In most cases of secured debt, such as a car payment, you have agreed that the asset which you are paying off will act as collateral for the loan. This means that normally, if you stop making payments, the car may be sold off in order to pay off the remainder of your debt.
Chapter 7 bankruptcy is a great solution for most people buried under mountains of debt, but there are many questions you’ll likely want answered prior to filing a petition. One of the more common questions we get asked around here is, “What happens to collateral property in Chapter 7 bankruptcy?”
Secured Debt in Chapter 7 Bankruptcy
Similar to unsecured debt, such as credit card debt, secured debt can often be discharged in Chapter 7 bankruptcy. What is actually being discharged is your personal liability to pay the debt. This means that once you’ve received your bankruptcy discharge, the creditor will be unable to file a lawsuit against you for repayment of the debt.
However, when your personal liability to repay a secured debt is discharged, the collateral property does not always go to you. In many cases, the asset will be liquidated by the creditor in order to repay the debt.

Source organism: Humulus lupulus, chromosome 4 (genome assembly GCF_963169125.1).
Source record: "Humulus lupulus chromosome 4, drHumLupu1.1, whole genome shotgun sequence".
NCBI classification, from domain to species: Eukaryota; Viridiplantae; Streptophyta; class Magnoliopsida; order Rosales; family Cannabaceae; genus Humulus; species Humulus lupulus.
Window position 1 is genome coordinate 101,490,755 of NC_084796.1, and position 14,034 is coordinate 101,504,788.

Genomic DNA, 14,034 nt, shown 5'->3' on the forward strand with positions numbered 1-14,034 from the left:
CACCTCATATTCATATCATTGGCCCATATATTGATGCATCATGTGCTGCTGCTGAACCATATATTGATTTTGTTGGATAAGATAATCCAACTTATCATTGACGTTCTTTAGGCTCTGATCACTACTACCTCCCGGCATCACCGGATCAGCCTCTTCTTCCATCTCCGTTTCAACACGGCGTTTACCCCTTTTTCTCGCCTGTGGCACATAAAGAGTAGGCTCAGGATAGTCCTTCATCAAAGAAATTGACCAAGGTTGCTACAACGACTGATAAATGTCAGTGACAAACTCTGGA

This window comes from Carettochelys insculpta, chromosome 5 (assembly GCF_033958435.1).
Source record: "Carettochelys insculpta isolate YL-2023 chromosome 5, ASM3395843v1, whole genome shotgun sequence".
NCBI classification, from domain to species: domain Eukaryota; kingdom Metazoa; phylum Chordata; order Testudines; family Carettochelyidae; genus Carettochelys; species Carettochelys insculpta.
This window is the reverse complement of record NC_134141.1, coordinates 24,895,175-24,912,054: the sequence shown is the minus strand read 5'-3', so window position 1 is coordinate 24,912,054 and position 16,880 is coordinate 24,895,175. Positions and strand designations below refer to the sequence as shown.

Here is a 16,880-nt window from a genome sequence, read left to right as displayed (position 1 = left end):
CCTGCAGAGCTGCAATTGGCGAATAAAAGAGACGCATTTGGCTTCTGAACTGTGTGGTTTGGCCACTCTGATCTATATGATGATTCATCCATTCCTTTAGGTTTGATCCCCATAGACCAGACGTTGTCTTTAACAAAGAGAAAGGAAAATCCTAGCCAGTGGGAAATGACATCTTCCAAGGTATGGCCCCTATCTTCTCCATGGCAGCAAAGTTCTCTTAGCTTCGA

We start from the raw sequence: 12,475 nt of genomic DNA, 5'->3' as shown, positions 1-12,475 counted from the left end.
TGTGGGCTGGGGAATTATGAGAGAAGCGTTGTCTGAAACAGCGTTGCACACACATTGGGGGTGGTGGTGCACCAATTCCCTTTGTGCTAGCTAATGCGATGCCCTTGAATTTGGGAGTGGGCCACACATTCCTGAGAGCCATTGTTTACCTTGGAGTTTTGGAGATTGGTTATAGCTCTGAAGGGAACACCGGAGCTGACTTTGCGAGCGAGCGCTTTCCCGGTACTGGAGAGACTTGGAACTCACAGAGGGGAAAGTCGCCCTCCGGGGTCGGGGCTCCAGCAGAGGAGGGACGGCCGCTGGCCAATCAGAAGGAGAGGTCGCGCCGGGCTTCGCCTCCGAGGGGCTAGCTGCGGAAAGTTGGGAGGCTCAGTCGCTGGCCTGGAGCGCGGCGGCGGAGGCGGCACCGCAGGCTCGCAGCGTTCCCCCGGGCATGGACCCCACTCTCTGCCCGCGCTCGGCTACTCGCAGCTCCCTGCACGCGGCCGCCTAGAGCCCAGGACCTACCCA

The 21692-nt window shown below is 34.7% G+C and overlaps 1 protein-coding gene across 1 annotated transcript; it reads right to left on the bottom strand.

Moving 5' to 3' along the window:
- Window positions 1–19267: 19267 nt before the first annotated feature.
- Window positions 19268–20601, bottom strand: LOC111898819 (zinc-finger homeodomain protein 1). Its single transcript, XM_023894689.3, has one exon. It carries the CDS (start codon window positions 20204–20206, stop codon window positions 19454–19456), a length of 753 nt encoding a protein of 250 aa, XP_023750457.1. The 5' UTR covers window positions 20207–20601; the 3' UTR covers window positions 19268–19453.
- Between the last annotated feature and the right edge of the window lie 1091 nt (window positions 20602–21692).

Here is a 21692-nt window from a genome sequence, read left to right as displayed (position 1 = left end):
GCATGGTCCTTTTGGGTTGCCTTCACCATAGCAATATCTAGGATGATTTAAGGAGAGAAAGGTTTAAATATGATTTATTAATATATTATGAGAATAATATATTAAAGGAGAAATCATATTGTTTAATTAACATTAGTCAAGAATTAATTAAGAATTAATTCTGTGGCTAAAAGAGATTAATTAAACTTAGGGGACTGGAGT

There are a few ways to prevent that from happening, including:
- Reaffirmation – When you file bankruptcy, you may have to option to reaffirm some of your debt, which means that you will forfeit your right to discharge of that particular debt and will continue to be held liable.
- Keep Making Payments – You may be able to work out a deal with the creditor so that you can continue to make payments on the loan even after your bankruptcy discharge.
- Redemption – There are some cases where you may be able to discharge the debt AND keep the property depending on how much equity in the asset you own and whether or not you are up-to-date on your payments.
Call or fill out an online form today to find out how a Manalapan, NJ bankruptcy lawyer at Garland & Mason, L.L.C. can help you achieve your goal of becoming debt free.